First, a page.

What is Behind the Painting of "The Bull" 1647?

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The Bull 1647 When is a painting just colors on canvas? Painting is a representation of life and the figures, creatures, and landscapes represent important aspects of societal living. "The Bull" is a painting that is central to farm life and animal husbandry. Yet "The Bull" is much more than a beautiful piece of artwork as it also represents something spiritual and thriving.  Without the domesticated bull it is doubtful society could produce enough food to expand and grow. Paul Potter had a very short career in painting but during this lifetime he produced many great artistic works. He was born in the fishing village Enkhuizen and studied art from the warmth of his home. He lived with his father in Amsterdam for a while, went to the Delft for a couple of years and then to the Hague where he painted the famous work "The Bull" in 1647. After this time his career was plagued by crippling sickness and disease leaving a number of fine art works behind as

Six Motivational Potentials Employers Should Consider

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Iron Workers Noon Time Job motivation is an important component for worker progression and organizational development. Motivation takes many forms but is often fostered through the conduit of organizational objectives. Employees seeking needs attainment search through their environments in order to find appropriate paths that create the most likely outcomes. Organizations that can create the right mechanisms for motivational expression are more likely to foster the aspirations of their employees. Motivational potentials is a concept that entails creating pathways whereby employee motivation can meet beneficial outcomes. In organizations where there are few motivational potentials, and appropriate pathways, it is doubtful employees will come to the conclusion that additional work will result in some level of reward. Without the desire, the pathway, and the reward the employee will continue to treat work as just another mundane task to engage in throughout the day in order to maint

Book Review: The Worldly Philosophers by Robert Heilbroner

Have you ever wondered how the world's economic system developed? If you have then you are not alone. Between the covers of The Worldly Philosophers: The Lives, Times, and Ideas of the Great Economic Thinkers you can quench your thirst for the knowledge of how both society and the economy developed hand-in-hand. Today's economic decisions rest on ideas of the economic thinkers like Adam Smith, Parson Malthus, John Maynard Keynes, Carl Marx, Joseph Schumpter and J.S. Mills. The book moves through the historical development of society and the economic system. Each concept provides further understanding of the nature of society and the development of modern commerce. The economists chosen as subjects have created larger influences on world development and understanding. It is through this understanding that we can see why the U.S., the European Union, and China have different currencies and different spheres of economic influence. Business owners, investors, and decision mak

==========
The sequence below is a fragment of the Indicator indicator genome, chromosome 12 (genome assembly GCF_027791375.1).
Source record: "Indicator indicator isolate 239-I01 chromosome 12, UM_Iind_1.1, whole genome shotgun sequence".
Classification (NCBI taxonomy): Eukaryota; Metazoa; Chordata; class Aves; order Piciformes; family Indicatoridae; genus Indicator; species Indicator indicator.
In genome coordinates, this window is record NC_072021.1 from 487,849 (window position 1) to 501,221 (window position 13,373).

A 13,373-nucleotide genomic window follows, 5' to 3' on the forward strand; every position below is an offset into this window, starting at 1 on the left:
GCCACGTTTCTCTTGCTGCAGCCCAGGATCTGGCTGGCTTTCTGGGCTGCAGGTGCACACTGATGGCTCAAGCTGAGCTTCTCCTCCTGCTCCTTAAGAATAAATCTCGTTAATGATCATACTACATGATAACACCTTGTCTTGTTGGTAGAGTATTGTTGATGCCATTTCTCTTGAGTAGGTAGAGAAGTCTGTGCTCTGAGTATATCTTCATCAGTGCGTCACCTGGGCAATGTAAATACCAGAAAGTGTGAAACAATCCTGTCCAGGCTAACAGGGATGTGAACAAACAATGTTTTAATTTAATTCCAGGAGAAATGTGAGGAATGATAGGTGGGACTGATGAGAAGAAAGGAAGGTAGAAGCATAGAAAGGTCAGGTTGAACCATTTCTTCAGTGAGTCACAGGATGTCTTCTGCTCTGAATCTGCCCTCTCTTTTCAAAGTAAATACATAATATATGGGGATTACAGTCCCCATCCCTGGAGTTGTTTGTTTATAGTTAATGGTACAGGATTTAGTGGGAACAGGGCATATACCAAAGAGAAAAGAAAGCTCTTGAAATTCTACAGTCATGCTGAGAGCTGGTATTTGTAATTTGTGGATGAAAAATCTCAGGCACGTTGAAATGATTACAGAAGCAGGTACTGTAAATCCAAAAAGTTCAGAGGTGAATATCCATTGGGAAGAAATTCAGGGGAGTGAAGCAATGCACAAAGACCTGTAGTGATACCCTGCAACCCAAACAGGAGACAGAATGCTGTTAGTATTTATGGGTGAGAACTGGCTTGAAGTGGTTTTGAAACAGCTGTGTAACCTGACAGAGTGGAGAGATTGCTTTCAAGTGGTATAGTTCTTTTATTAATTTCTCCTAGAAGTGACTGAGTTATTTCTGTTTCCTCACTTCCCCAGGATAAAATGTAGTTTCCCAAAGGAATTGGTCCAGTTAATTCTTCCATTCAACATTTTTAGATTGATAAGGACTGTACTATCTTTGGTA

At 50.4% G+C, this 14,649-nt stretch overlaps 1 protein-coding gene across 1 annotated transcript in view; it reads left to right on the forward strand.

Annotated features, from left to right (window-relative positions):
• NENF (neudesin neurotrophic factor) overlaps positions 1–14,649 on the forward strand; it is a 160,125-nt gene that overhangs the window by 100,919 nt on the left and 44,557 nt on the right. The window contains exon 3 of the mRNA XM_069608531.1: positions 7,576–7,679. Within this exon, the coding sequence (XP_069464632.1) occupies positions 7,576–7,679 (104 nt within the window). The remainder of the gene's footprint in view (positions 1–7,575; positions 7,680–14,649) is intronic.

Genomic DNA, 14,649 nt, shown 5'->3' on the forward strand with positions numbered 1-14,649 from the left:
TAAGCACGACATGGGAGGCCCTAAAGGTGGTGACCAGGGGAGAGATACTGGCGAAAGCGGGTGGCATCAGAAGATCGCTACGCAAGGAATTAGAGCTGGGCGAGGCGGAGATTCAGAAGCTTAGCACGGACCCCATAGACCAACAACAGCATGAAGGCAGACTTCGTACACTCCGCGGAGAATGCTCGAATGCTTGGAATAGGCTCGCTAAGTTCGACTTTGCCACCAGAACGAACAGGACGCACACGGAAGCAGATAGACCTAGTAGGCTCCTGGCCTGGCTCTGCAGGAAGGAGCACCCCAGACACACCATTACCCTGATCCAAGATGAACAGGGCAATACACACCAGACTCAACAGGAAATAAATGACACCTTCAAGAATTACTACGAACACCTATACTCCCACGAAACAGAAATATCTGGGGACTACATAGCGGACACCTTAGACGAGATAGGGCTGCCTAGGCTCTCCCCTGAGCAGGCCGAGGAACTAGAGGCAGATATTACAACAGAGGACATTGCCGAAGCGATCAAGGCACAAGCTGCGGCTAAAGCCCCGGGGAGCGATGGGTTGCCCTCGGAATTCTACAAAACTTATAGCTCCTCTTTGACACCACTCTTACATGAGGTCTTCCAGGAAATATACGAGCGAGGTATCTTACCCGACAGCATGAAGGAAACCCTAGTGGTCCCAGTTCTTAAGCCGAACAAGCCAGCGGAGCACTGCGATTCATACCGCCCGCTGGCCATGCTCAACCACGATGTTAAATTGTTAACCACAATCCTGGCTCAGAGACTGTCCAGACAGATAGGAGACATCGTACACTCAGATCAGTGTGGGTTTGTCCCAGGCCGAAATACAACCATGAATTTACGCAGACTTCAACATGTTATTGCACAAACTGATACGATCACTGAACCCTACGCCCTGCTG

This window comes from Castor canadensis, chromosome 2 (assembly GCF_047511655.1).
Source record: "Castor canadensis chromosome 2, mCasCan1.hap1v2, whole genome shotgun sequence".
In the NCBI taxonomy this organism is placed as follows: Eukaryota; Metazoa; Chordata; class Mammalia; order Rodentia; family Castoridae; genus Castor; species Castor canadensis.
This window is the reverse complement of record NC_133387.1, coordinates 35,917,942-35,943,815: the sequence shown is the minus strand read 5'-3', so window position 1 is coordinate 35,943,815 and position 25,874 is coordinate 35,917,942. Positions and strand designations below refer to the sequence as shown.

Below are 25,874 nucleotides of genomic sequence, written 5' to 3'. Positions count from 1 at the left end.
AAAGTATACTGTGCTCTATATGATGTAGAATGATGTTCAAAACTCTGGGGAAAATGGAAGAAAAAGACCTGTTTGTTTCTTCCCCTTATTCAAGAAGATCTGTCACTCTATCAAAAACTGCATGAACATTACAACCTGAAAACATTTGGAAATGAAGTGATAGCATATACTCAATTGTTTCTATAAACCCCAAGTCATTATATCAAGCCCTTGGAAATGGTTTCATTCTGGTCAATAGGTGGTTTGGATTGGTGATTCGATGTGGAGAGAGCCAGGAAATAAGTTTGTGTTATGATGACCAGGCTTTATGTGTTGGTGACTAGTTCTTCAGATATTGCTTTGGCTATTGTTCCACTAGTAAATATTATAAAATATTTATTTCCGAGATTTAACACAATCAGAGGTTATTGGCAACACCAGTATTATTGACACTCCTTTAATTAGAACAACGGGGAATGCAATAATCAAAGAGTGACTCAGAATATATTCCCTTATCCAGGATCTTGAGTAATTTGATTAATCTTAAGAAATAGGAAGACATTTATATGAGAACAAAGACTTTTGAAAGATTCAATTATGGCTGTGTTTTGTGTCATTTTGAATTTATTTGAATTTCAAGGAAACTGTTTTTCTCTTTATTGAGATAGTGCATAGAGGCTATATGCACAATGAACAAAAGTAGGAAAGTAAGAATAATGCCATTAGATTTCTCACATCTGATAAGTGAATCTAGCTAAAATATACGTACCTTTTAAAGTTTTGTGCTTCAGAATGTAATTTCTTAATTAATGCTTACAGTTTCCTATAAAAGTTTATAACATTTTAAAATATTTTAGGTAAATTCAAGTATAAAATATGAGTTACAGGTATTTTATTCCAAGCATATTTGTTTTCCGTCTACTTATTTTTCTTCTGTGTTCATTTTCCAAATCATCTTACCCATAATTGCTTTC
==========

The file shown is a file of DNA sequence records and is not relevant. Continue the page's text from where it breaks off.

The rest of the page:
Enablers Produce Organizational Results

Enablers are an asset to any workplace that seeks to solve market problems and continue to progress through environmental difficulties. People whom we consider to be enablers use multiple resources from the workplace in order to develop both the organization and themselves. They have the amazing ability to maintain motivation and capitalize on resources if given an opportunity to succeed. Enablers are able to connect resources to find solutions that help in encouraging business imperatives. At times they utilize the skills of other people and other times they use existing resources in unique and new methods. The skill of the enabler is in the encouragement of higher levels of organizational attainment. Enablers achieve results for organizations, employees and society (Ehrlich, 2006). Their approaches are divided into 1.) Enablers that produce 2.) Results. Enabling Factors: -leadership -people -policy and strategy -processes Result Factors: -people results -customer resu